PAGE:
What to do in Oslo when poor?
June 26, 2006 5:56 PM   Subscribe

Where to spend my days in Oslo

I have been planning a trip to Oslo for a couple months so that I can meet up with a friend of mine who recently moved there. It is only now that I have booked the tickets that I realized I have no clue where to visit while I am there.

Cost is an issue, both my girlfriend and I are students and both of us are poor even by student standards.

In addition to any locations you might be able to recommend, if you have any other advice that could help us have a good time it would be appreciated by us greatly.
posted by herting to Travel & Transportation around Oslo, Norway (9 answers total) 3 users marked this as a favorite
You could always, you know, do a little bit of net research. Most everything great about Oslo is well-documented on the web.

Visit the statue gardens. That'll easily consume a day.
posted by five fresh fish at 6:01 PM on June 26, 2006

Best answer: What are you into? Touristy things, concerts, museums? Oslo has a limited selection of all of these, but it's a nice and often pretty city where you can just walk around and enjoy the long, bright summer nights.

As five fresh fish says, the Vigeland Park is great. It's probably Oslo's best attraction in any genre. Watching Americans be socked about the many sculptures of naked men, women and children innocuously sharing intimate contact is part of the fun. Make sure you go all the way up to the great monolith.

The Oslo fjord is particularly charming in the summer. Pack a picnic basket, get some blankets, take the ferry (which leaves from Vippetangen, a few hundred meters east of Aker Brygge, the harbour's main shopping area) out to one of the islands. The ferry is cheap.

One of my favourite island is Gressholmen, 20 minutes by ferry, a small grassy island inhabited by hundreds or thousands of little rabbits. There's a tiny restaurant, some rocky beaches, and lots of space to lie around doing absolutely nothing. Bring carrots.

As far as museums go, I quite like the Kon-Tiki museum, dedicated to Thor Heyerdahl's exploits. You can also take the ferry to the maritime museum, which is really not much to look at (sadly long due for restoration; and please avoid the restaurant), but offers a surprisingly impressive selection of models, artifacts and maritime paintings if you are into that sort of thing. The museum's highlight, though, is the Fram, Roald Amundsen's famous ship enclosed in a triangle-shaped structure.

The Munch museum in Tøyen isn't quite the same after burglars nabbed the Scream, but it's still impressive and worth a visit. The museum has a good restaurant, and is surrounded by the Sofienberg park, which is a nicely hilly stretch of grass popular among the natives. Right next to the museum you will find the modest but well-kempt botanical gardens.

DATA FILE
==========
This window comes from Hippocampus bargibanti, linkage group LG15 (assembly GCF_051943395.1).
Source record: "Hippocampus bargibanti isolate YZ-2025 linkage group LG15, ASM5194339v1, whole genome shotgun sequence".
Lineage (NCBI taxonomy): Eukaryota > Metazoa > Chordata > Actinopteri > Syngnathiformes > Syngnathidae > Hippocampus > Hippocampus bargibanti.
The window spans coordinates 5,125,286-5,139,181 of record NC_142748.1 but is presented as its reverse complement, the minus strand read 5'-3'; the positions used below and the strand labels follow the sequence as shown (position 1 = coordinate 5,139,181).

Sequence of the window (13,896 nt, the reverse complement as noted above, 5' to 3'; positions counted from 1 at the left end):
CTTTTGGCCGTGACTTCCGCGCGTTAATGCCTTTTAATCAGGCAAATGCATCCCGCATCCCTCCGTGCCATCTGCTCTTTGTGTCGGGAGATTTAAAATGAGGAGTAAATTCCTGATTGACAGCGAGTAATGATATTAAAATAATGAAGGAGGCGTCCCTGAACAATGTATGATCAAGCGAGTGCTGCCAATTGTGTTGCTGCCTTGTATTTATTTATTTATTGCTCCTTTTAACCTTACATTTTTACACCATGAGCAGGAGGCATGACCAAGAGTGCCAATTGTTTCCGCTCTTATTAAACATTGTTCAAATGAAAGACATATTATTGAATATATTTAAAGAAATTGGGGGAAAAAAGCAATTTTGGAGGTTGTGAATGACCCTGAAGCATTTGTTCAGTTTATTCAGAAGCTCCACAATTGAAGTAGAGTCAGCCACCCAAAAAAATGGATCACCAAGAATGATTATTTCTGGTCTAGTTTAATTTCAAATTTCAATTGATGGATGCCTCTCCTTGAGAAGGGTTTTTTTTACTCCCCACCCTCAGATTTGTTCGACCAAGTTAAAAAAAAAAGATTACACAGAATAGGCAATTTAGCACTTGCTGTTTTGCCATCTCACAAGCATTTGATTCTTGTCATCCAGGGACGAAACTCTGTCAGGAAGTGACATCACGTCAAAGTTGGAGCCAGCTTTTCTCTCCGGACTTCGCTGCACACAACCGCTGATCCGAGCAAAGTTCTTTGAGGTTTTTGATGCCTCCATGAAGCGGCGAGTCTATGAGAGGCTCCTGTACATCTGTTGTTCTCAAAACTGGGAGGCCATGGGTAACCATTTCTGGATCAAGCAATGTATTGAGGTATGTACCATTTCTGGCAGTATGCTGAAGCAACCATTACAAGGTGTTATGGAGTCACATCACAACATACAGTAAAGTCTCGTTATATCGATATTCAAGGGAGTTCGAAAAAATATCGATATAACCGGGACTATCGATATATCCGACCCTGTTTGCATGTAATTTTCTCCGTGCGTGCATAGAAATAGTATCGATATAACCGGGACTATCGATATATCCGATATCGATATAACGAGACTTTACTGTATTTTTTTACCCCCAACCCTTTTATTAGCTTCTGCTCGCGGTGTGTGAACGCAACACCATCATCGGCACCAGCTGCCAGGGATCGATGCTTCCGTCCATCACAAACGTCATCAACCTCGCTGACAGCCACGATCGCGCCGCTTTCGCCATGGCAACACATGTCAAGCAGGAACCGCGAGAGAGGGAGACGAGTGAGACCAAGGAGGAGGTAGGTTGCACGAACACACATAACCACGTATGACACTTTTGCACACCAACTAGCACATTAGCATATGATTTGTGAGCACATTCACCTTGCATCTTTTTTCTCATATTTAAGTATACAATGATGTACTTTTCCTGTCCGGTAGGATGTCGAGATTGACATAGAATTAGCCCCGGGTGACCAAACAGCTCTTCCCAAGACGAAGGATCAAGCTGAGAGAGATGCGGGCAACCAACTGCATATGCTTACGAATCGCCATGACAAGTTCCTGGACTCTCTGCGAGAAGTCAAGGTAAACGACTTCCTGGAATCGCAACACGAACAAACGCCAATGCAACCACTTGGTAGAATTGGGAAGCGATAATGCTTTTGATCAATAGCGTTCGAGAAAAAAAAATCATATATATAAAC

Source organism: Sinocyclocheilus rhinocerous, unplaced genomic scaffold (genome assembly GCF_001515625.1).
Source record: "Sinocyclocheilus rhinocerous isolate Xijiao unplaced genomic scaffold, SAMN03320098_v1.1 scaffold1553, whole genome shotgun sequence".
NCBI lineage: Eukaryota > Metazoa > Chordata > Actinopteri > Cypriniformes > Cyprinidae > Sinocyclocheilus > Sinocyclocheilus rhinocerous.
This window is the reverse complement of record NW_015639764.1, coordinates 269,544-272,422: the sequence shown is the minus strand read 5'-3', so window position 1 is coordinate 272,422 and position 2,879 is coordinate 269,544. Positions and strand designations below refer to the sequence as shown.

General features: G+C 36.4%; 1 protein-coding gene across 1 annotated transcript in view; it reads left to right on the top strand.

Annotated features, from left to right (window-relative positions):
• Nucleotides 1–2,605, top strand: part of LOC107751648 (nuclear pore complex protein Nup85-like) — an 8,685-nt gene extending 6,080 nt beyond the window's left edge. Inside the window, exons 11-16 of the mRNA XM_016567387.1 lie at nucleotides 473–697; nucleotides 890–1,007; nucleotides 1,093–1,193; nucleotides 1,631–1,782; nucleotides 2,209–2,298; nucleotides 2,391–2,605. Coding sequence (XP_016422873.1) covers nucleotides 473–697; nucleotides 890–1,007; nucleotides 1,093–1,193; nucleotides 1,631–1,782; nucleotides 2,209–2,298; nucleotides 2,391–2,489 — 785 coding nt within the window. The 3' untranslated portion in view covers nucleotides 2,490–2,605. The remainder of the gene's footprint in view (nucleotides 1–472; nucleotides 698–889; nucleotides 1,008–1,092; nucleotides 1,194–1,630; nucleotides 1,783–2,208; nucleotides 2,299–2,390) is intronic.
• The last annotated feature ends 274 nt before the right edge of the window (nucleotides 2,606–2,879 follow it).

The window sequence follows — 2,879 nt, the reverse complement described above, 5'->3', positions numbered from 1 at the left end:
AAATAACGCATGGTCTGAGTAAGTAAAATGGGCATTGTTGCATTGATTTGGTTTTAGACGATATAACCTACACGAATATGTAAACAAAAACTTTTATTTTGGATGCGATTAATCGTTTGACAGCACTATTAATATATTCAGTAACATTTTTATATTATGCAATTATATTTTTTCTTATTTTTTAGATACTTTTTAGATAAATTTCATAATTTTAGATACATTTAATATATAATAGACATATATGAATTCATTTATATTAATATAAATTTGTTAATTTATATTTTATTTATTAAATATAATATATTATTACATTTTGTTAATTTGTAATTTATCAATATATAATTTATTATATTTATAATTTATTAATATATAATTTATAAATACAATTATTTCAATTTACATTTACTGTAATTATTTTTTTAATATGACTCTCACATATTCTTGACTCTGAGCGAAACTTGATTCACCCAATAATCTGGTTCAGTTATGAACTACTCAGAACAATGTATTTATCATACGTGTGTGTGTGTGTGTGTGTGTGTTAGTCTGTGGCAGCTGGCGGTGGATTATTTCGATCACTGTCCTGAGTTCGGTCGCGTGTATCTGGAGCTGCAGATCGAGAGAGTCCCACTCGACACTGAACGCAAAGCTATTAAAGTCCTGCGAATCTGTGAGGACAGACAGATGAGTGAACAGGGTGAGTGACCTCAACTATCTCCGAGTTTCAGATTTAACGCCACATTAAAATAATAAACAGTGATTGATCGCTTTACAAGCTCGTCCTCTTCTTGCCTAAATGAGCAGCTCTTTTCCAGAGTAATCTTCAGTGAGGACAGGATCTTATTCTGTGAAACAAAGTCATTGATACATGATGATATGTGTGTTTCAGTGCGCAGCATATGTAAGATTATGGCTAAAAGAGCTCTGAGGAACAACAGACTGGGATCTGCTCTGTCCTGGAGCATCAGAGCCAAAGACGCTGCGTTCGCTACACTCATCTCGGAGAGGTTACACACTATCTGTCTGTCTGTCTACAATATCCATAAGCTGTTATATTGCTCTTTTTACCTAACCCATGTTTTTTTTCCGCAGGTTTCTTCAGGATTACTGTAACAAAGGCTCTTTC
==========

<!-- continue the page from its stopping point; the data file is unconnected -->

The Henie-Onstad center outside Oslo (reachable by train and possibly by subway, I forget) is a world-class art center.

If you have a whole day to spare, take a trip to Drøbak, which is the closest you will get to a small, cozy Norwegian coastal village without traveling, well, a lot farther.

Let me know what else you are into, and I will try to assist. (I am an Oslo native currently in New York.)
posted by gentle at 9:06 PM on June 26, 2006 [1 favorite]

I missed the bunny island? CURSES!

The hiking up the local mountain is pretty decent, too. Crowded as all hell to me, but then I'm used to the solitudes of the out-of-Park Cdn. Rockies. (Oslo's mountain is startlingly similar to some of the hikes I've done in BC, frankly.)

[starts dreaming of owning a lake with an island...]
posted by five fresh fish at 9:22 PM on June 26, 2006

Sorry to hear that, fish. I suppose you do not have islands with rabbits on them where you come from?

Oslo does indeed offer good hiking; like San Francisco/Bay Area (but very unlike, say, New York or London), you are constantly about 20 minutes away from the nearest forest. I would recommend buying a map and taking the subway to Sognsvann. To be sure, Oslo offers more subtle and desolate hiking trails, and as five fresh fish points out, you are not necessarily completely on your own in this area, but this is a good place to start.
posted by gentle at 9:34 PM on June 26, 2006

Do see the Kon-tiki, it's astonishingly small to have used to sail across the pacific, possibly combine it with a visit to the Fram, a novel arctic exploration vessel used by Fritjof Nansen, the 18th-19th century Norwegian explorer/scientist/diplomat/humanitarian/nobel peace prize winner. The Fram museum is just near the Kon-tiki museum. I also second the island trip thing, there are a number of islands just off the mainland served by ferry from the city or from Bygdoy (where the kon-tiki museum is located), cheap to get to, you can wander around and laze on the beach all day - just don't miss the last ferry back. Some are nudist beaches if that bothers/interests you.